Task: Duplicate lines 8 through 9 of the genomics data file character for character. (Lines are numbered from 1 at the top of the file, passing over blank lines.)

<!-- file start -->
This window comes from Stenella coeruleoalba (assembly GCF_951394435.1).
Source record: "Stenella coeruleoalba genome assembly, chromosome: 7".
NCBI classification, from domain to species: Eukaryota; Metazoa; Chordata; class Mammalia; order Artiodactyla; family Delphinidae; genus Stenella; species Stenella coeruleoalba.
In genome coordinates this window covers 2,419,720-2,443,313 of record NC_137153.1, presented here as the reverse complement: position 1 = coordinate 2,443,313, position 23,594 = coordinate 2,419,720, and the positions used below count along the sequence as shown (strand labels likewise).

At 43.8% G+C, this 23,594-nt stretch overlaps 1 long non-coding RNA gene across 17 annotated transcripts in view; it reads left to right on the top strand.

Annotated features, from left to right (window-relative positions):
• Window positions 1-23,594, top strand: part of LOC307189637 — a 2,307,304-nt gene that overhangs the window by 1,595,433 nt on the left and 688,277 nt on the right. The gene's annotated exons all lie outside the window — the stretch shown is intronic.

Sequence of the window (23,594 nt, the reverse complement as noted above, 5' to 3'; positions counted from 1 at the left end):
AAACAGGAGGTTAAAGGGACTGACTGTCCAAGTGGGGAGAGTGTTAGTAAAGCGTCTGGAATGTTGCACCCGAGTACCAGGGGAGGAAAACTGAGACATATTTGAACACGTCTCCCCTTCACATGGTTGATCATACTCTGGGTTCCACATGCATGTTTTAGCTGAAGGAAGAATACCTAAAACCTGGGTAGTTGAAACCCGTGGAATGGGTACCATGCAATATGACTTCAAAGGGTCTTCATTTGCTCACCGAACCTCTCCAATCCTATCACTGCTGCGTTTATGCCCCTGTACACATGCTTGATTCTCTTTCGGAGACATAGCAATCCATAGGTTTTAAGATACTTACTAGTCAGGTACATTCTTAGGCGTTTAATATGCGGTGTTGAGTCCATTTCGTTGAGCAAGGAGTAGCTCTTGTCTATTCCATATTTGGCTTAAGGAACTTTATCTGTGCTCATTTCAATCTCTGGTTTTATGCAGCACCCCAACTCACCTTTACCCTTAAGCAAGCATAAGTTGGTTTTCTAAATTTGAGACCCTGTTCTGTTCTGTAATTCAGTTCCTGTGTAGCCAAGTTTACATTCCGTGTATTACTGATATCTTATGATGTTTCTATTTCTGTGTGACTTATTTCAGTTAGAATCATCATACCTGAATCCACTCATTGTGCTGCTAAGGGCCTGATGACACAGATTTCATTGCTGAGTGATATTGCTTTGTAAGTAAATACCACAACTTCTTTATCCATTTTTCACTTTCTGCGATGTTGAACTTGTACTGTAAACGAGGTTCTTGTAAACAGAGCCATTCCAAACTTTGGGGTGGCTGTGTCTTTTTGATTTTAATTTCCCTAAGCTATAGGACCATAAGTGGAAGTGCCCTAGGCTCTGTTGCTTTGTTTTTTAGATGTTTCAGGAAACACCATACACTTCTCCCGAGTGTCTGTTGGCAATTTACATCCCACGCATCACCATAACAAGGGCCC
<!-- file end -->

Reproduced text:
Sequence of the window (23,594 nt, the reverse complement as noted above, 5' to 3'; positions counted from 1 at the left end):
AAACAGGAGGTTAAAGGGACTGACTGTCCAAGTGGGGAGAGTGTTAGTAAAGCGTCTGGAATGTTGCACCCGAGTACCAGGGGAGGAAAACTGAGACATATTTGAACACGTCTCCCCTTCACATGGTTGATCATACTCTGGGTTCCACATGCATGTTTTAGCTGAAGGAAGAATACCTAAAACCTGGGTAGTTGAAACCCGTGGAATGGGTACCATGCAATATGACTTCAAAGGGTCTTCATTTGCTCACCGAACCTCTCCAATCCTATCACTGCTGCGTTTATGCCCCTGTACACATGCTTGATTCTCTTTCGGAGACATAGCAATCCATAGGTTTTAAGATACTTACTAGTCAGGTACATTCTTAGGCGTTTAATATGCGGTGTTGAGTCCATTTCGTTGAGCAAGGAGTAGCTCTTGTCTATTCCATATTTGGCTTAAGGAACTTTATCTGTGCTCATTTCAATCTCTGGTTTTATGCAGCACCCCAACTCACCTTTACCCTTAAGCAAGCATAAGTTGGTTTTCTAAATTTGAGACCCTGTTCTGTTCTGTAATTCAGTTCCTGTGTAGCCAAGTTTACATTCCGTGTATTACTGATATCTTATGATGTTTCTATTTCTGTGTGACTTATTTCAGTTAGAATCATCATACCTGAATCCACTCATTGTGCTGCTAAGGGCCTGATGACACAGATTTCATTGCTGAGTGATATTGCTTTGTAAGTAAATACCACAACTTCTTTATCCATTTTTCACTTTCTGCGATGTTGAACTTGTACTGTAAACGAGGTTCTTGTAAACAGAGCCATTCCAAACTTTGGGGTGGCTGTGTCTTTTTGATTTTAATTTCCCTAAGCTATAGGACCATAAGTGGAAGTGCCCTAGGCTCTGTTGCTTTGTTTTTTAGATGTTTCAGGAAACACCATACACTTCTCCCGAGTGTCTGTTGGCAATTTACATCCCACGCATCACCATAACAAGGGCCC